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Related to blunted: Blunted affect


adj. blunt·er, blunt·est
1. Having a dull edge or end; not sharp.
a. Abrupt and often disconcertingly frank in speech: "People [in the Western US] are blunt with one another, sometimes even cruel, believing honesty is stronger medicine than sympathy" (Gretel Ehrlich). See Synonyms at gruff.
b. Stark; unadorned: "The blunt truth ... is that he is devoid of political courage" (Jeff Jacoby).
3. Slow to perceive, understand, or feel; dull or insensitive: "I felt blunt with shock when I heard the news" (Sallie Bingham).
v. blunt·ed, blunt·ing, blunts
1. To dull the edge of (a knife, for example).
2. To make less effective; weaken: blunting the criticism with a smile.
To become blunt: When the scraper blade blunts, you will have to replace it.
1. A cigar whose interior has been hollowed out and filled with marijuana.
2. A marijuana cigarette that has been rolled in a cigar's tobacco leaf wrapper instead of rolling paper.

[Middle English. N., short for Phillies Blunt, a trademark for cigars of a type often used to make blunts.]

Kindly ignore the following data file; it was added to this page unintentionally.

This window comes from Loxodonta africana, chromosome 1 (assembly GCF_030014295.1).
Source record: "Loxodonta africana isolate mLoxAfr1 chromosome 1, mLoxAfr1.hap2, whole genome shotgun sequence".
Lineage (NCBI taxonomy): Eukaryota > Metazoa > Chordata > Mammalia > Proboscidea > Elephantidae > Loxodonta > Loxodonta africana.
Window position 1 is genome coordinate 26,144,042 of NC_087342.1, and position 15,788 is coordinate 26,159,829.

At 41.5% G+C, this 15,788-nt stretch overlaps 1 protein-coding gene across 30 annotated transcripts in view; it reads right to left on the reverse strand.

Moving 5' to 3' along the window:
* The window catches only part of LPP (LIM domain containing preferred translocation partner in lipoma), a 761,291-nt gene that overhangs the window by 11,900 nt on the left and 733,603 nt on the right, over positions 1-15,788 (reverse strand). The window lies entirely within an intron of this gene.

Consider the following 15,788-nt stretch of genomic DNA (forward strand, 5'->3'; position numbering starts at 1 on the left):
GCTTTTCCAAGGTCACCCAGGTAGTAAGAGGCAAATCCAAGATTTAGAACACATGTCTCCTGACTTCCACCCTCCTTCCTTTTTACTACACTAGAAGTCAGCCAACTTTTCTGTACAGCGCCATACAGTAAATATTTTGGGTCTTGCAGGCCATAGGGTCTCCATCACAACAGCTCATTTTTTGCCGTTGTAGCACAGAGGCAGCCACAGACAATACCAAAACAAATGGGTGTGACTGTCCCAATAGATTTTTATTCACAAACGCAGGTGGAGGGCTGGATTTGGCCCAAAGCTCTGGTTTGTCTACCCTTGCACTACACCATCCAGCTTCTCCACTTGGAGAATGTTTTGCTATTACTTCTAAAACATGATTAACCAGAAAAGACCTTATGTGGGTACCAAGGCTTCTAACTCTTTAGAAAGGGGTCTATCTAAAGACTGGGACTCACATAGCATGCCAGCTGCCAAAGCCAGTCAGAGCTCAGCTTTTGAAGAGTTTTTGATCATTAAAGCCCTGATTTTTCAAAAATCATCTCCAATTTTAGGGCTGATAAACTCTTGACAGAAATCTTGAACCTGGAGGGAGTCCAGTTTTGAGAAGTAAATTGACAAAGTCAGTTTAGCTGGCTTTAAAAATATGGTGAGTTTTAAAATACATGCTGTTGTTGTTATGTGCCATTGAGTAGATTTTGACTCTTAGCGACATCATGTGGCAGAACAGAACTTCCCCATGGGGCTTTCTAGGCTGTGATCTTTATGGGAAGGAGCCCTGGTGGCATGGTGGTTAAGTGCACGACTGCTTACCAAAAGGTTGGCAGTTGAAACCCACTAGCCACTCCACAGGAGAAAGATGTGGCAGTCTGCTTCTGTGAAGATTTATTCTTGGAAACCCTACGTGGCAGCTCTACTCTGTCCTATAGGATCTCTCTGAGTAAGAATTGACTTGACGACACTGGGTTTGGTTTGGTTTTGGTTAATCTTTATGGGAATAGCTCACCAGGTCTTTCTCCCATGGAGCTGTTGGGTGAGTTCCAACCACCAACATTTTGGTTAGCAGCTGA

blunt′ly adv.
blunt′ness n.
American Heritage® Dictionary of the English Language, Fifth Edition. Copyright © 2016 by Houghton Mifflin Harcourt Publishing Company. Published by Houghton Mifflin Harcourt Publishing Company. All rights reserved.
ThesaurusAntonymsRelated WordsSynonymsLegend:
Adj.1.blunted - made dull or blunt
dull - not having a sharp edge or point; "the knife was too dull to be of any use"
Based on WordNet 3.0, Farlex clipart collection. © 2003-2012 Princeton University, Farlex Inc.
References in periodicals archive ?
Reddy, "Experimental investigations of hypersonic flow over highly blunted cones with aerospikes," AIAA Journal, vol.
The scientists contend also that stretching around blunted microcracks eventually stiffens the material to the point that it can't deform any more, leading to the massive breaking of chemical bonds that sums into ordinary fractures (SN: 1/4/03, p.